The Last Post Ceremony commemorating the service of (2230) Private Thomas Harold Mummery, 24th Battalion, AIF, First World War

Place Europe: France, Picardie, Somme, Albert Bapaume Area, Pozieres Area, Pozieres
Accession Number PAFU2014/401.01
Collection type Film
Object type Last Post film
Physical description 16:9
Maker Australian War Memorial
Place made Australia: Australian Capital Territory, Canberra, Campbell
Date made 22 October 2014
Access Open
Conflict First World War, 1914-1918
Copyright Item copyright: © Australian War Memorial
Creative Commons License This item is licensed under CC BY-NC
Copying Provisions Copyright restrictions apply. Only personal, non-commercial, research and study use permitted. Permission of copyright holder required for any commercial use and/or reproduction.

The Last Post Ceremony is presented in the Commemorative area of the Australian War Memorial each day. The ceremony commemorates more than 102,000 Australians who have given their lives in war and other operations and whose names are recorded on the Roll of Honour. At each ceremony the story behind one of the names on the Roll of Honour is told. Hosted by Charis May, the story for this day was on (2230) Private Thomas Harold Mummery, 24th Battalion, AIF, First World War.

Film order form
Speech transcript

2230 Private Thomas Harold Mummery, 24th Battalion, AIF
KIA 26 August 1916
No photograph in collection

Story delivered 22 October 2014

Today we remember and pay tribute to Private Thomas Harold Mummery.

Tom Mummery was born in 1894 in Myrtleford, Victoria, to Walter and Elizabeth Mummery. Little is known of his early life, but once he finished school he was employed by the Victorian Railways. He was a booking clerk at the Wangaratta Railway Station for three years, and then worked as a senior clerk.

This “courteous and obliging official” left his position to enlist in the Australian Imperial Force in July 1915. After a period of training he was sent overseas for active service, arriving in Egypt in time for Christmas. He joined the rest of the AIF as it was evacuated from Gallipoli, and after a period of reorganisation and training, during which time he was posted to the 24th Battalion, Mummery was sent to France, arriving in March 1916.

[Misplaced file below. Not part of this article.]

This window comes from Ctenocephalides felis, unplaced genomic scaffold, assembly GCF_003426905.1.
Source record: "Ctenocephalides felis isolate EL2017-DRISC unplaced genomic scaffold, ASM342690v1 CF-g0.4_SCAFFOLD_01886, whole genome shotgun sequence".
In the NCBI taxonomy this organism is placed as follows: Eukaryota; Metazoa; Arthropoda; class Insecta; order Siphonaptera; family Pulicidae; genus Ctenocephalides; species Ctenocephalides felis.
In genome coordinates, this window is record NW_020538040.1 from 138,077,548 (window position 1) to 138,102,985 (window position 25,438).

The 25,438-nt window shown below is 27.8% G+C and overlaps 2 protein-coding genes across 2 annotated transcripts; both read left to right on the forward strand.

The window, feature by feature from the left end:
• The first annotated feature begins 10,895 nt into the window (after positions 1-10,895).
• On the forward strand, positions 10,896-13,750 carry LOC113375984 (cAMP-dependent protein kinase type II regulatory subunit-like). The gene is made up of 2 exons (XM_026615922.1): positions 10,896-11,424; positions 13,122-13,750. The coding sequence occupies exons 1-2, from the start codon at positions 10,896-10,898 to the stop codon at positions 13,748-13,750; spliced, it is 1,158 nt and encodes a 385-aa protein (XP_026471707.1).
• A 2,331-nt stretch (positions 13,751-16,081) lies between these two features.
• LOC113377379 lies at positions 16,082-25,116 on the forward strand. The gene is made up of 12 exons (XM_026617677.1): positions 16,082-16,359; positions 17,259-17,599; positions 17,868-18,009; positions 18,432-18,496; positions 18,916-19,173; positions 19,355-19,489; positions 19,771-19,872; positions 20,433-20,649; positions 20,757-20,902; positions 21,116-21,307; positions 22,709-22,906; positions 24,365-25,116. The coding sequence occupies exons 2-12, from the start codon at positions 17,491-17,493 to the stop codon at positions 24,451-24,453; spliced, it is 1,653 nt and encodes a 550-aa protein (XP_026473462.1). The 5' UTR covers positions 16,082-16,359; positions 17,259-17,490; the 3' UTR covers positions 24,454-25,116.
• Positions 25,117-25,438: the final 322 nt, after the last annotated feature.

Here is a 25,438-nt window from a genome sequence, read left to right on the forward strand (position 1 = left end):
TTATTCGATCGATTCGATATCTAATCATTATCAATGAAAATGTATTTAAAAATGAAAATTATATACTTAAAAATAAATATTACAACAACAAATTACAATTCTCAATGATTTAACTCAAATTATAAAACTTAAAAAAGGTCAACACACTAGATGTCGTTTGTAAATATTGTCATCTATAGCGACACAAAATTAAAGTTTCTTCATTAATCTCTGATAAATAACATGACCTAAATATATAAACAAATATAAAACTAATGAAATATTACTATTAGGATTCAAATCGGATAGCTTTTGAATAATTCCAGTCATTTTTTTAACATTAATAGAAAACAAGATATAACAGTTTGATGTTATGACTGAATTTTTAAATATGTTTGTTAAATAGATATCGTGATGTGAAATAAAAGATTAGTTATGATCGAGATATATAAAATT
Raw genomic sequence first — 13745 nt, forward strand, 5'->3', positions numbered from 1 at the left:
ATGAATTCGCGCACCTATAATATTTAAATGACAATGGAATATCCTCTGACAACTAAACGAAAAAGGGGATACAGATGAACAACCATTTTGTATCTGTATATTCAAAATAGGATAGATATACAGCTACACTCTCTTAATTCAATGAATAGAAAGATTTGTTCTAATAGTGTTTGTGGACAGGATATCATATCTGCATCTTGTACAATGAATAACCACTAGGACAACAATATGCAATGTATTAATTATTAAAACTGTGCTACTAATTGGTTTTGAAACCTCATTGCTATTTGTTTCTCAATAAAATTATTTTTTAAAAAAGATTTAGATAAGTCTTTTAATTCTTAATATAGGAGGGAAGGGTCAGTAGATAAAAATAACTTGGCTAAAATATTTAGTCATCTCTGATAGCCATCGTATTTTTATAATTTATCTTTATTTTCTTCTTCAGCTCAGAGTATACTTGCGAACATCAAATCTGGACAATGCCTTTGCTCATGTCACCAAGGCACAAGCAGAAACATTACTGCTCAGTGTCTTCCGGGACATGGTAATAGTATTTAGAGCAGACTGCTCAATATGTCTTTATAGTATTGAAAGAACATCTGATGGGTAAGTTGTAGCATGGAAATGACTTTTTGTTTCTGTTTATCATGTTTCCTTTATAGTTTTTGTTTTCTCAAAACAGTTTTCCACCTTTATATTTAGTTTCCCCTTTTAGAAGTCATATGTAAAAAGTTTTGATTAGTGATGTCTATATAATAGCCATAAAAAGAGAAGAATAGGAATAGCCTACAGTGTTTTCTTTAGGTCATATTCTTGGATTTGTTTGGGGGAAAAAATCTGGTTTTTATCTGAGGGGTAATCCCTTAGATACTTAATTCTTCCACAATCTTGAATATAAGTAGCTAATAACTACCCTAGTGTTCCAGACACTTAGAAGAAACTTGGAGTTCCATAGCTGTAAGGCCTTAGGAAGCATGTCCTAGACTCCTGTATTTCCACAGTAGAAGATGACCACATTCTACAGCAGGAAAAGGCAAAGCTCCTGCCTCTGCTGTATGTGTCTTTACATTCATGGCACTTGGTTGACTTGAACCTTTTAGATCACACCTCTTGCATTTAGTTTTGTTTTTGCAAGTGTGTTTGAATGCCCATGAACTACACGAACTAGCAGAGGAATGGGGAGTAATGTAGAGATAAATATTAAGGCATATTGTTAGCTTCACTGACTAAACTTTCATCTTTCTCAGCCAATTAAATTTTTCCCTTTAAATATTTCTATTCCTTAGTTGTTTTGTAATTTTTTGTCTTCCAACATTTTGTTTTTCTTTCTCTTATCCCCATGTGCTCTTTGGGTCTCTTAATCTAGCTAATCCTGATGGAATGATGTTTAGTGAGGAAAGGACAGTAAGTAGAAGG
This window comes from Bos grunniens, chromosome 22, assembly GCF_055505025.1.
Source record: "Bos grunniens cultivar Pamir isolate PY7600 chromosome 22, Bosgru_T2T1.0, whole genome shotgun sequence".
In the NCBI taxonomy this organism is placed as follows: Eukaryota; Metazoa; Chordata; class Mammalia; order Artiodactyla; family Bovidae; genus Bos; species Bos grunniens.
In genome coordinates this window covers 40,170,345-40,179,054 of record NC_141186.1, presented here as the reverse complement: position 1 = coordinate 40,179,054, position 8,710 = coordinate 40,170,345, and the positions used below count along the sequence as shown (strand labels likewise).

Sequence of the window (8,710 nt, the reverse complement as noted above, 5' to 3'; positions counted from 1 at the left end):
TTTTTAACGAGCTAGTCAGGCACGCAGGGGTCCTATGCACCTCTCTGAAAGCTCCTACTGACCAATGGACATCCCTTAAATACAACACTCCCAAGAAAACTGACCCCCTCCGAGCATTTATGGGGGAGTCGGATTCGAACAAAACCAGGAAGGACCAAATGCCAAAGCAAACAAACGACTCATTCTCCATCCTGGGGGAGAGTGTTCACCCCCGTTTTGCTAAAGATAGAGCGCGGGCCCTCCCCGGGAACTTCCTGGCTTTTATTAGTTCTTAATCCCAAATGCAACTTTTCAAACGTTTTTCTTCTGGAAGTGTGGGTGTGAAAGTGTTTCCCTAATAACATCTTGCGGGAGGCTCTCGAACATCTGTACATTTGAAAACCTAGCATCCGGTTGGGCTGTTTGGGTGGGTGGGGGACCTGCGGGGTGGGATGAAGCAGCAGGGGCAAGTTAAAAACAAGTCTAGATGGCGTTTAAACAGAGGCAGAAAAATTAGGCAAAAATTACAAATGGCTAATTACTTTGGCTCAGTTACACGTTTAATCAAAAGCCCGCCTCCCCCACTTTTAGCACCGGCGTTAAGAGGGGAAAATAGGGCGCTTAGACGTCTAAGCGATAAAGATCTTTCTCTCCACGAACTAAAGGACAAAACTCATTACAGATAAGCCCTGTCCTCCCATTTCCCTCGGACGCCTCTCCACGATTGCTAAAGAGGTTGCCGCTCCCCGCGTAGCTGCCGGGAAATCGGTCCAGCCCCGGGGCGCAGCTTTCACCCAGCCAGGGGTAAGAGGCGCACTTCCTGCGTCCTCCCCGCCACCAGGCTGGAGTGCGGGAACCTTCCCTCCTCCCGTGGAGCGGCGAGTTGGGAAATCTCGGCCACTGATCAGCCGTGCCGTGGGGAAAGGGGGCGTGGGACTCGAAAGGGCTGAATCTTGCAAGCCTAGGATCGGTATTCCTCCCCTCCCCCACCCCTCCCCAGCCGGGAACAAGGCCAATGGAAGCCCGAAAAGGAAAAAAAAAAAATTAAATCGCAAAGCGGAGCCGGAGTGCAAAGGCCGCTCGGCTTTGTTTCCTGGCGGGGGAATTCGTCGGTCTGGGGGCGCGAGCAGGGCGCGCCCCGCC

Mummery was a popular member of his battalion, both in and out of the line. In August the 24th Battalion participated in the fighting around the French village of Pozières and the nearby Mouquet Farm.

In late August his battalion was in the front line when his company commander called for volunteers to be stretcher-bearers. Tom was one of the volunteers. His friend Lieutenant Pittard wrote that “he was continually risking his life in the humane work of carrying the wounded”. In fact, Mummery met his death “while searching, amidst a hail of enemy artillery, for a wounded man lying out in No Man’s Land”.

Pittard wrote to Mummery’s parents to say, “He was idolised by the Company, and while he has been taken from us, we still have his magnificent self-sacrifice as an incentive to us in the future.”

Private Wild, Tom’s best mate, who had been with him since leaving Australia, also wrote to his parents. He said that when Tom was mortally wounded his last words were: “Tell mother I died getting our wounded men in.” Wild added, “It is a dreadful war, and we won’t be sorry when it is all over and we are on our way back to our loved ones.”

Private Tom Mummery was buried in the field where he was killed. His body was later moved and today his grave is in the nearby Pozières British Cemetery.

He was 22 years old.

His name is listed on the Roll of Honour on my right, along with more than 60,000 others from the First World War.

This is but one of the many stories of courage and sacrifice told here at the Australian War Memorial. We now remember Private Thomas Harold Mummery, and all of those Australians who have given their lives in the service of our nation.

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